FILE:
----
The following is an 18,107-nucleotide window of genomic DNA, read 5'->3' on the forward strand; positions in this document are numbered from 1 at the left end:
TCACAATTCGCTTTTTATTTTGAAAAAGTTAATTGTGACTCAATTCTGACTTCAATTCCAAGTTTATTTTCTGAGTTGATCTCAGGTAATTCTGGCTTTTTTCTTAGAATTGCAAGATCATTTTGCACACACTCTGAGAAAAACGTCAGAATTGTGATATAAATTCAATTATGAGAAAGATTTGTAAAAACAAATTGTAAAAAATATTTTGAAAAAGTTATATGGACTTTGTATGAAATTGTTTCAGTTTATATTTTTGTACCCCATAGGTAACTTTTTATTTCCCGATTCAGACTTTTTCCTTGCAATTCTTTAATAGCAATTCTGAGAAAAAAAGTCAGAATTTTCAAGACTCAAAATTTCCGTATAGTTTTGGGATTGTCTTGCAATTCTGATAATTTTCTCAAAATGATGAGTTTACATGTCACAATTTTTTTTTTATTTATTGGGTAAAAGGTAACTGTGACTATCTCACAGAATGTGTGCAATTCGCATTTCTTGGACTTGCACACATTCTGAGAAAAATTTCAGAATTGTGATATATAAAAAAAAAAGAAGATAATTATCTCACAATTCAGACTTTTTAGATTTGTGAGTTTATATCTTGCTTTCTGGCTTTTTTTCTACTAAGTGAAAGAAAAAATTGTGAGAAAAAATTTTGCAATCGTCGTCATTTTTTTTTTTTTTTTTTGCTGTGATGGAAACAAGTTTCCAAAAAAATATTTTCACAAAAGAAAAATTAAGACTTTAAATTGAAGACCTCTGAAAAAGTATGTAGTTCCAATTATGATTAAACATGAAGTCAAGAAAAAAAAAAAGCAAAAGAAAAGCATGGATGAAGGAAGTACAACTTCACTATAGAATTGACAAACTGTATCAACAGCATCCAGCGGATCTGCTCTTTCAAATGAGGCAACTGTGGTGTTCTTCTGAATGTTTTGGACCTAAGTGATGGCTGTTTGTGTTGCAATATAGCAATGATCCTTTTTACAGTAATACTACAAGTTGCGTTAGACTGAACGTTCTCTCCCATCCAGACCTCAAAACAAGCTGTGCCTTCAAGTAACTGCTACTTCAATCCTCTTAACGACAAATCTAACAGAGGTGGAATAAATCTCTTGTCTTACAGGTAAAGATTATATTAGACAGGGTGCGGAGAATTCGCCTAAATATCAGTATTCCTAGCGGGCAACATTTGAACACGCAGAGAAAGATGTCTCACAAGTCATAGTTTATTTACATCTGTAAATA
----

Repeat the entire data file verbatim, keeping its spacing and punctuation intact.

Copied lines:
The following is an 18,107-nucleotide window of genomic DNA, read 5'->3' on the forward strand; positions in this document are numbered from 1 at the left end:
TCACAATTCGCTTTTTATTTTGAAAAAGTTAATTGTGACTCAATTCTGACTTCAATTCCAAGTTTATTTTCTGAGTTGATCTCAGGTAATTCTGGCTTTTTTCTTAGAATTGCAAGATCATTTTGCACACACTCTGAGAAAAACGTCAGAATTGTGATATAAATTCAATTATGAGAAAGATTTGTAAAAACAAATTGTAAAAAATATTTTGAAAAAGTTATATGGACTTTGTATGAAATTGTTTCAGTTTATATTTTTGTACCCCATAGGTAACTTTTTATTTCCCGATTCAGACTTTTTCCTTGCAATTCTTTAATAGCAATTCTGAGAAAAAAAGTCAGAATTTTCAAGACTCAAAATTTCCGTATAGTTTTGGGATTGTCTTGCAATTCTGATAATTTTCTCAAAATGATGAGTTTACATGTCACAATTTTTTTTTTATTTATTGGGTAAAAGGTAACTGTGACTATCTCACAGAATGTGTGCAATTCGCATTTCTTGGACTTGCACACATTCTGAGAAAAATTTCAGAATTGTGATATATAAAAAAAAAAGAAGATAATTATCTCACAATTCAGACTTTTTAGATTTGTGAGTTTATATCTTGCTTTCTGGCTTTTTTTCTACTAAGTGAAAGAAAAAATTGTGAGAAAAAATTTTGCAATCGTCGTCATTTTTTTTTTTTTTTTTTGCTGTGATGGAAACAAGTTTCCAAAAAAATATTTTCACAAAAGAAAAATTAAGACTTTAAATTGAAGACCTCTGAAAAAGTATGTAGTTCCAATTATGATTAAACATGAAGTCAAGAAAAAAAAAAAGCAAAAGAAAAGCATGGATGAAGGAAGTACAACTTCACTATAGAATTGACAAACTGTATCAACAGCATCCAGCGGATCTGCTCTTTCAAATGAGGCAACTGTGGTGTTCTTCTGAATGTTTTGGACCTAAGTGATGGCTGTTTGTGTTGCAATATAGCAATGATCCTTTTTACAGTAATACTACAAGTTGCGTTAGACTGAACGTTCTCTCCCATCCAGACCTCAAAACAAGCTGTGCCTTCAAGTAACTGCTACTTCAATCCTCTTAACGACAAATCTAACAGAGGTGGAATAAATCTCTTGTCTTACAGGTAAAGATTATATTAGACAGGGTGCGGAGAATTCGCCTAAATATCAGTATTCCTAGCGGGCAACATTTGAACACGCAGAGAAAGATGTCTCACAAGTCATAGTTTATTTACATCTGTAAATA